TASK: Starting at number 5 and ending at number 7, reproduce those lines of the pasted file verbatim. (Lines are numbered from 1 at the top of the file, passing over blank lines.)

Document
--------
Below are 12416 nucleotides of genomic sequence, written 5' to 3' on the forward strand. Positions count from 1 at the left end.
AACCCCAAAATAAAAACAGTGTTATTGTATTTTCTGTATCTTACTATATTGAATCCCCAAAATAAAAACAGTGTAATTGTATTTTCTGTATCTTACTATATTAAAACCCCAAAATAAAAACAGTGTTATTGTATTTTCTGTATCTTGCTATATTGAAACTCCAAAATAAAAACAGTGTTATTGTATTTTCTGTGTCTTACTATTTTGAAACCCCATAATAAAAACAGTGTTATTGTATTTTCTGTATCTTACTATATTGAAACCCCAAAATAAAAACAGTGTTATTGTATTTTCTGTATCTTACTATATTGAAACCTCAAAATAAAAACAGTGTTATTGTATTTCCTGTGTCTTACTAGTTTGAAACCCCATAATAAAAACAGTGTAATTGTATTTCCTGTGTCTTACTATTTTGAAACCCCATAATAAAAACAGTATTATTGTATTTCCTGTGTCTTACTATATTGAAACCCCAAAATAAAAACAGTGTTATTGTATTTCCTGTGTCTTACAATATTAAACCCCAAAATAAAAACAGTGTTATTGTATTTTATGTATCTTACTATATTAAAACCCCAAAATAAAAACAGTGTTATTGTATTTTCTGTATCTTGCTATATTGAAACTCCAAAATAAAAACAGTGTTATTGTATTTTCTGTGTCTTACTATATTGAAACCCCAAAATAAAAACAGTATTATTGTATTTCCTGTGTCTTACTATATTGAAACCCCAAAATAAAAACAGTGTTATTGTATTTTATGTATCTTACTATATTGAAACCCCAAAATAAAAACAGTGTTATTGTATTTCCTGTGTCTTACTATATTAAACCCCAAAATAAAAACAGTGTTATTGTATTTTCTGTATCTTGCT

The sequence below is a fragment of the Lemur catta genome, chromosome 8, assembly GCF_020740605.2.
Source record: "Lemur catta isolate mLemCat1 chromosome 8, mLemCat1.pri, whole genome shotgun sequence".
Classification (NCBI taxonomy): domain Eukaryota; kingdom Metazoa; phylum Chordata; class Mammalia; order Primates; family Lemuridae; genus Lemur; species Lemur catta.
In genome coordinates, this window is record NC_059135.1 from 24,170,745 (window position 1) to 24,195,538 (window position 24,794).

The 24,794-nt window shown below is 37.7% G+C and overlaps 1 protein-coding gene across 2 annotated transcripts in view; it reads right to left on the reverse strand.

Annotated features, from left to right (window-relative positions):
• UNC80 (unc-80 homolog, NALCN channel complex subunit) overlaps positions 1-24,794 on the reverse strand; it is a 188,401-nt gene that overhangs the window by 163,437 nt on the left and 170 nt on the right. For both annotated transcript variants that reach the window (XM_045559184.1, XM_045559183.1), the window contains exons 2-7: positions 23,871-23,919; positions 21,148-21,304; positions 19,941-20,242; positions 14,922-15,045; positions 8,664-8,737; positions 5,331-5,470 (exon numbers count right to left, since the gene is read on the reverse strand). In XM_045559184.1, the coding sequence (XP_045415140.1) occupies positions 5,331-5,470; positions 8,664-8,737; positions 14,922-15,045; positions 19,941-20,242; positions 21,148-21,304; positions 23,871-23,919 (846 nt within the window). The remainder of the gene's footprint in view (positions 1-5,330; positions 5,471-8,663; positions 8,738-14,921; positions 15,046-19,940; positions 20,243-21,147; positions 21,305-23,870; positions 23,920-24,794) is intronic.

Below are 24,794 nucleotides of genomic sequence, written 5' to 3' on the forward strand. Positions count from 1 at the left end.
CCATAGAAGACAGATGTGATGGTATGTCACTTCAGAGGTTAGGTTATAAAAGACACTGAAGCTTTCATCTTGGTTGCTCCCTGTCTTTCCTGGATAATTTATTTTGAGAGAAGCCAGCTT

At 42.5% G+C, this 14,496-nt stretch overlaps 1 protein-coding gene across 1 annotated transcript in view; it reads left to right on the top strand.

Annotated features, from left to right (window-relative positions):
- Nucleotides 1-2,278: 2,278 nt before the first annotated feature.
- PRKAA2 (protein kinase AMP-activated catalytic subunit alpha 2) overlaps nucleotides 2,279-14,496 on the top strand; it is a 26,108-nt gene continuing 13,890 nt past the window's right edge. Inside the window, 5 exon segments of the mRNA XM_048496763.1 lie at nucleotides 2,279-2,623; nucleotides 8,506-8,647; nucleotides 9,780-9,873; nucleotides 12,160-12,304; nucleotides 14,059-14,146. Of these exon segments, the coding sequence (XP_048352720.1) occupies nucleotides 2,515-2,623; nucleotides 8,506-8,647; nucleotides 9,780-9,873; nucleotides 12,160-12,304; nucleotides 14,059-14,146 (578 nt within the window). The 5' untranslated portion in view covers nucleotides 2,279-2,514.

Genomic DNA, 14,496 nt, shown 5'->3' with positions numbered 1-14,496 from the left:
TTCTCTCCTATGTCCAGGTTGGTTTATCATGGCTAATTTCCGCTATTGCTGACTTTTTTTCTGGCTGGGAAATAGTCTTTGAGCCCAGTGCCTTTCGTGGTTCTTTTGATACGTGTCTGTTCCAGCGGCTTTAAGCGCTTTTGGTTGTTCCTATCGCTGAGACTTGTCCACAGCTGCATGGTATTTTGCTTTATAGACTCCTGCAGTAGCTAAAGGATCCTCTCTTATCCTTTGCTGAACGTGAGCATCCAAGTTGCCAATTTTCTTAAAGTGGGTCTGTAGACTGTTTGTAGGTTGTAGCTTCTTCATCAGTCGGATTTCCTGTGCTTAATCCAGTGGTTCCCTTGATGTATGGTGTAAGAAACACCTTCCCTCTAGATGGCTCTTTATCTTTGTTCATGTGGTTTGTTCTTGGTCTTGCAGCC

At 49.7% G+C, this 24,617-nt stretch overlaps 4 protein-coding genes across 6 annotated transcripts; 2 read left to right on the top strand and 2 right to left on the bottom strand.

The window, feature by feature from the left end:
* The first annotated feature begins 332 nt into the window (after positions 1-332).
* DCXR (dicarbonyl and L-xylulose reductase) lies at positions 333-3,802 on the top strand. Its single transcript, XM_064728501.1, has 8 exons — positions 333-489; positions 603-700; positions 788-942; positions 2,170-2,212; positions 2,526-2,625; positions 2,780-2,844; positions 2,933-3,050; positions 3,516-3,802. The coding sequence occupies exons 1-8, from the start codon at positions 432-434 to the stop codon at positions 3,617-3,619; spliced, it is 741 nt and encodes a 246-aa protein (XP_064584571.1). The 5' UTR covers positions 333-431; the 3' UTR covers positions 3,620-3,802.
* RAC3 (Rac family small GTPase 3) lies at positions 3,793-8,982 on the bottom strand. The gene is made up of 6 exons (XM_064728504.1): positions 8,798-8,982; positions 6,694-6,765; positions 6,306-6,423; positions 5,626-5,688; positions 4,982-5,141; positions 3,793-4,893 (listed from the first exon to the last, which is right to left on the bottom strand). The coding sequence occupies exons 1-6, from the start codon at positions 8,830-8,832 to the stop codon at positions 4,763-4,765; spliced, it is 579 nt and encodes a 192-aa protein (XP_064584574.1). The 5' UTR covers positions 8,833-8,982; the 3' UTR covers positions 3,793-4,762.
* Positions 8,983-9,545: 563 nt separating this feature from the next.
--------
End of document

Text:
Classification (NCBI taxonomy): domain Eukaryota; kingdom Metazoa; phylum Chordata; class Mammalia; order Primates; family Lemuridae; genus Lemur; species Lemur catta.
In genome coordinates, this window is record NC_059135.1 from 24,170,745 (window position 1) to 24,195,538 (window position 24,794).

The 24,794-nt window shown below is 37.7% G+C and overlaps 1 protein-coding gene across 2 annotated transcripts in view; it reads right to left on the reverse strand.